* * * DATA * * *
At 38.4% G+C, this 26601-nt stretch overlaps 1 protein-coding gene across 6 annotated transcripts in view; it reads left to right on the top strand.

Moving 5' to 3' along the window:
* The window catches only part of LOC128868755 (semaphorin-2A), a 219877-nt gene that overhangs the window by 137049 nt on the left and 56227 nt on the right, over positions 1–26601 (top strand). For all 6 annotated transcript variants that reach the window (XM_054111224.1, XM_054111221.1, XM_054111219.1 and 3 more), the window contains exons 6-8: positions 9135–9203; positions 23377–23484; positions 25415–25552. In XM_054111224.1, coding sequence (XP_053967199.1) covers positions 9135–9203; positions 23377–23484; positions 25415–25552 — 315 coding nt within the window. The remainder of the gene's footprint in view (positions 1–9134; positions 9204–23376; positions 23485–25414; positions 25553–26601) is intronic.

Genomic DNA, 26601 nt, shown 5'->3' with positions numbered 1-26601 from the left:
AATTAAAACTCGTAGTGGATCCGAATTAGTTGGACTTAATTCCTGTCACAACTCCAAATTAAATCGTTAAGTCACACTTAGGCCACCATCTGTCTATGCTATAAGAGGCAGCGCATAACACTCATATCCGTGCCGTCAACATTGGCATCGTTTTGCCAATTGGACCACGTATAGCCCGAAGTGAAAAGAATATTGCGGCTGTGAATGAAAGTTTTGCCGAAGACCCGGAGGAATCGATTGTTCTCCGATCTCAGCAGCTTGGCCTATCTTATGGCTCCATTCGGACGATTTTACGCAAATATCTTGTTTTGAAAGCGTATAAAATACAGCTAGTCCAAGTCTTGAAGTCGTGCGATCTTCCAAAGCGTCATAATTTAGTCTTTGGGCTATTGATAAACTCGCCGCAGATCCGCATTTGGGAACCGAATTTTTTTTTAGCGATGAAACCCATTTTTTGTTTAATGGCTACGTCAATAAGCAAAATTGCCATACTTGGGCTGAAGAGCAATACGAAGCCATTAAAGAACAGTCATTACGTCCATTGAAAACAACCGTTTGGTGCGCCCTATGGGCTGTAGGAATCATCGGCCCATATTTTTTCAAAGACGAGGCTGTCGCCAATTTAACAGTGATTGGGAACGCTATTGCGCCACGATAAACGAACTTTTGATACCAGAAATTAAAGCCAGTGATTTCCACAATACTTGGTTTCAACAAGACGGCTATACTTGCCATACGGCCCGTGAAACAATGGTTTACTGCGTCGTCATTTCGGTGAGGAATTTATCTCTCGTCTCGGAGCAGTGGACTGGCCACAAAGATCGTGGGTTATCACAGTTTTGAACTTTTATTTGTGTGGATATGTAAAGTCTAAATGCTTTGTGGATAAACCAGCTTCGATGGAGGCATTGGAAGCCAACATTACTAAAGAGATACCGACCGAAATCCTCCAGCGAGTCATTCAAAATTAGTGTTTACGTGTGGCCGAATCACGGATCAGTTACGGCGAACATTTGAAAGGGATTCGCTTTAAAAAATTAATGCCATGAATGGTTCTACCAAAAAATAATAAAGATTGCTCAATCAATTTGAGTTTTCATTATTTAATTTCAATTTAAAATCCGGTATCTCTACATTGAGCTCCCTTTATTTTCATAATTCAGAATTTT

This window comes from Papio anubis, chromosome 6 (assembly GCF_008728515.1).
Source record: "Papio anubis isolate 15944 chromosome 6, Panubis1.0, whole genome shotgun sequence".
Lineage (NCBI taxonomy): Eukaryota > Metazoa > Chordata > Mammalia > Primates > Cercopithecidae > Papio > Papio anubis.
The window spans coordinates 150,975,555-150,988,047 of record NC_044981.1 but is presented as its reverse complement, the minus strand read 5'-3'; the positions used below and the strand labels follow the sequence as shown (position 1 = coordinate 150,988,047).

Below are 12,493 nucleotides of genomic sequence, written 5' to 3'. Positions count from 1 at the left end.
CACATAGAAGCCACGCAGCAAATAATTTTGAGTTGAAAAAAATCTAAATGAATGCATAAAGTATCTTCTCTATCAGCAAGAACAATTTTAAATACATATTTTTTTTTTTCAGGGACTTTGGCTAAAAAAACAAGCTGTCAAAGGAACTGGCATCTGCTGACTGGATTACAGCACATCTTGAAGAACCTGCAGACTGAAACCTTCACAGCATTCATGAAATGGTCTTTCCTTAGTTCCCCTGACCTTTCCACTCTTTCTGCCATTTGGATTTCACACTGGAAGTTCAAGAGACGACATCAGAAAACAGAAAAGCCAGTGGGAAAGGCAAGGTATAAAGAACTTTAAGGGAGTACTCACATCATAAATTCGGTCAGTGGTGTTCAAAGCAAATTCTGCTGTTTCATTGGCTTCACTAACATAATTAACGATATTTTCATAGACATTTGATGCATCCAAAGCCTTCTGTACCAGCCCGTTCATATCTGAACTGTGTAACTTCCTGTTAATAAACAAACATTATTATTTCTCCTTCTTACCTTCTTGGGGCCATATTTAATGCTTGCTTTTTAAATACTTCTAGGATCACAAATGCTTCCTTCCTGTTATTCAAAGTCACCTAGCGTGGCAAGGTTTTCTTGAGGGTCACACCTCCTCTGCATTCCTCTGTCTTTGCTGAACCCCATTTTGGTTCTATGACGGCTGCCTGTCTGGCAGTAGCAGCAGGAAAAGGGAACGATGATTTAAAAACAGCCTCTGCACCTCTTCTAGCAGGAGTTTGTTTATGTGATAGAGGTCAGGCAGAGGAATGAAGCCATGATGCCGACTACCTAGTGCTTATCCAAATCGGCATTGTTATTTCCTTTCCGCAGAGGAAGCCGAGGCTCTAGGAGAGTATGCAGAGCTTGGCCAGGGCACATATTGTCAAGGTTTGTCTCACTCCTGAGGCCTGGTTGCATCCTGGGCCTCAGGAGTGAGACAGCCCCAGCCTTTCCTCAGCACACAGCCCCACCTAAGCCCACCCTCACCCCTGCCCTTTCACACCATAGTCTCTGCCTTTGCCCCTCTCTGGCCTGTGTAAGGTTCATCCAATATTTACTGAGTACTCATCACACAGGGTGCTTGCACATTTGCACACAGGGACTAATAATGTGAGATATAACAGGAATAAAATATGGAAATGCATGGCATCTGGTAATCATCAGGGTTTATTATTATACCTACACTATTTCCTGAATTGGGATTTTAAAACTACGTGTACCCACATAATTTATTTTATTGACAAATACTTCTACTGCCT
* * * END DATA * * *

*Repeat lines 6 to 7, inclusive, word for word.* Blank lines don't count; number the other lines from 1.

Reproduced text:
This window comes from Papio anubis, chromosome 6 (assembly GCF_008728515.1).
Source record: "Papio anubis isolate 15944 chromosome 6, Panubis1.0, whole genome shotgun sequence".